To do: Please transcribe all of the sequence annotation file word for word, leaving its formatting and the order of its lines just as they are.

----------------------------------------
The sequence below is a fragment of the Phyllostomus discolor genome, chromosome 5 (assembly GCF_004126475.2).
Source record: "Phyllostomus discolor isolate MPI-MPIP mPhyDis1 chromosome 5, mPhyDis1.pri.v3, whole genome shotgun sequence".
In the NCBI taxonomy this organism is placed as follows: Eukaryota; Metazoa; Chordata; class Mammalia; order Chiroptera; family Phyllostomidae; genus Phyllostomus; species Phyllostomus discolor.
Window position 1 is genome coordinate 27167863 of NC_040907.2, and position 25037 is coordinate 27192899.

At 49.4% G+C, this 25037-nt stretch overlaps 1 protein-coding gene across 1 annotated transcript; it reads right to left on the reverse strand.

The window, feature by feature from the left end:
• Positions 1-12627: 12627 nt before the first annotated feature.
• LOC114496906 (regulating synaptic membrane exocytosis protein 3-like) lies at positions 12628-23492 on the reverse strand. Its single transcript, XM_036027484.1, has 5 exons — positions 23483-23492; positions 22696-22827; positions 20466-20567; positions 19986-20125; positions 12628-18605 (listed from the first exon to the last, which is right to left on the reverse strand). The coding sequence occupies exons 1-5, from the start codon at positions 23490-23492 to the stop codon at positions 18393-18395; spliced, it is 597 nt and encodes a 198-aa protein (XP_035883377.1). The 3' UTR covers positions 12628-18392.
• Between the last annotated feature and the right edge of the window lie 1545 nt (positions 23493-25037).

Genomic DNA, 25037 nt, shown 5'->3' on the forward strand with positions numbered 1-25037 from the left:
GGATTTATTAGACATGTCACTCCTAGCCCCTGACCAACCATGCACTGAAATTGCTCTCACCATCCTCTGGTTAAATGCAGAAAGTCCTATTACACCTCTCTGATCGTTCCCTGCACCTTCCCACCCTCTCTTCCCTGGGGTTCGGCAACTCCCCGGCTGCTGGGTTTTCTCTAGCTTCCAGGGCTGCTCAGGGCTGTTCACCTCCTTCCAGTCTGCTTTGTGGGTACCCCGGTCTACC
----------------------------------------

The sequence below is a fragment of the Phyllostomus discolor genome, chromosome 5 (assembly GCF_004126475.2).
Source record: "Phyllostomus discolor isolate MPI-MPIP mPhyDis1 chromosome 5, mPhyDis1.pri.v3, whole genome shotgun sequence".
In the NCBI taxonomy this organism is placed as follows: Eukaryota; Metazoa; Chordata; class Mammalia; order Chiroptera; family Phyllostomidae; genus Phyllostomus; species Phyllostomus discolor.
Window position 1 is genome coordinate 27167863 of NC_040907.2, and position 25037 is coordinate 27192899.

At 49.4% G+C, this 25037-nt stretch overlaps 1 protein-coding gene across 1 annotated transcript; it reads right to left on the reverse strand.

The window, feature by feature from the left end:
• Positions 1-12627: 12627 nt before the first annotated feature.
• LOC114496906 (regulating synaptic membrane exocytosis protein 3-like) lies at positions 12628-23492 on the reverse strand. Its single transcript, XM_036027484.1, has 5 exons — positions 23483-23492; positions 22696-22827; positions 20466-20567; positions 19986-20125; positions 12628-18605 (listed from the first exon to the last, which is right to left on the reverse strand). The coding sequence occupies exons 1-5, from the start codon at positions 23490-23492 to the stop codon at positions 18393-18395; spliced, it is 597 nt and encodes a 198-aa protein (XP_035883377.1). The 3' UTR covers positions 12628-18392.
• Between the last annotated feature and the right edge of the window lie 1545 nt (positions 23493-25037).

Genomic DNA, 25037 nt, shown 5'->3' on the forward strand with positions numbered 1-25037 from the left:
GGATTTATTAGACATGTCACTCCTAGCCCCTGACCAACCATGCACTGAAATTGCTCTCACCATCCTCTGGTTAAATGCAGAAAGTCCTATTACACCTCTCTGATCGTTCCCTGCACCTTCCCACCCTCTCTTCCCTGGGGTTCGGCAACTCCCCGGCTGCTGGGTTTTCTCTAGCTTCCAGGGCTGCTCAGGGCTGTTCACCTCCTTCCAGTCTGCTTTGTGGGTACCCCGGTCTACC